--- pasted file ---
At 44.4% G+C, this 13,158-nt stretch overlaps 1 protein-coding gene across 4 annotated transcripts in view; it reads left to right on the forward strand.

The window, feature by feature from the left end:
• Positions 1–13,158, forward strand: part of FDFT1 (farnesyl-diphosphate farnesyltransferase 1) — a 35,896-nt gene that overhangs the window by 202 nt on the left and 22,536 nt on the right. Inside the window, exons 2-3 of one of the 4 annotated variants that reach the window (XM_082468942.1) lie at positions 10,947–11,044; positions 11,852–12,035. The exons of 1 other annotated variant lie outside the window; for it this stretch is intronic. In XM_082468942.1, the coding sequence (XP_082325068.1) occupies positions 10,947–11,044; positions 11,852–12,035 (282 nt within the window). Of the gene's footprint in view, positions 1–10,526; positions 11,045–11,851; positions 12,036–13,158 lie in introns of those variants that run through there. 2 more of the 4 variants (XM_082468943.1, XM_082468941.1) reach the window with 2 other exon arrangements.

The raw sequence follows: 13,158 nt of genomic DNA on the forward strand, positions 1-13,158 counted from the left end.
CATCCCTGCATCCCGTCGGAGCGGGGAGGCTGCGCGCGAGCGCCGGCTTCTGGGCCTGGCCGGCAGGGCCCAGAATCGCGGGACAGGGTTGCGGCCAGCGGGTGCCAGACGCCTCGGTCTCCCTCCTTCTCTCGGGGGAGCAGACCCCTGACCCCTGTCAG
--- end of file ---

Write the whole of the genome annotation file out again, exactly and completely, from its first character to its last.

At 44.4% G+C, this 13,158-nt stretch overlaps 1 protein-coding gene across 4 annotated transcripts in view; it reads left to right on the forward strand.

The window, feature by feature from the left end:
• Positions 1–13,158, forward strand: part of FDFT1 (farnesyl-diphosphate farnesyltransferase 1) — a 35,896-nt gene that overhangs the window by 202 nt on the left and 22,536 nt on the right. Inside the window, exons 2-3 of one of the 4 annotated variants that reach the window (XM_082468942.1) lie at positions 10,947–11,044; positions 11,852–12,035. The exons of 1 other annotated variant lie outside the window; for it this stretch is intronic. In XM_082468942.1, the coding sequence (XP_082325068.1) occupies positions 10,947–11,044; positions 11,852–12,035 (282 nt within the window). Of the gene's footprint in view, positions 1–10,526; positions 11,045–11,851; positions 12,036–13,158 lie in introns of those variants that run through there. 2 more of the 4 variants (XM_082468943.1, XM_082468941.1) reach the window with 2 other exon arrangements.

The raw sequence follows: 13,158 nt of genomic DNA on the forward strand, positions 1-13,158 counted from the left end.
CATCCCTGCATCCCGTCGGAGCGGGGAGGCTGCGCGCGAGCGCCGGCTTCTGGGCCTGGCCGGCAGGGCCCAGAATCGCGGGACAGGGTTGCGGCCAGCGGGTGCCAGACGCCTCGGTCTCCCTCCTTCTCTCGGGGGAGCAGACCCCTGACCCCTGTCAG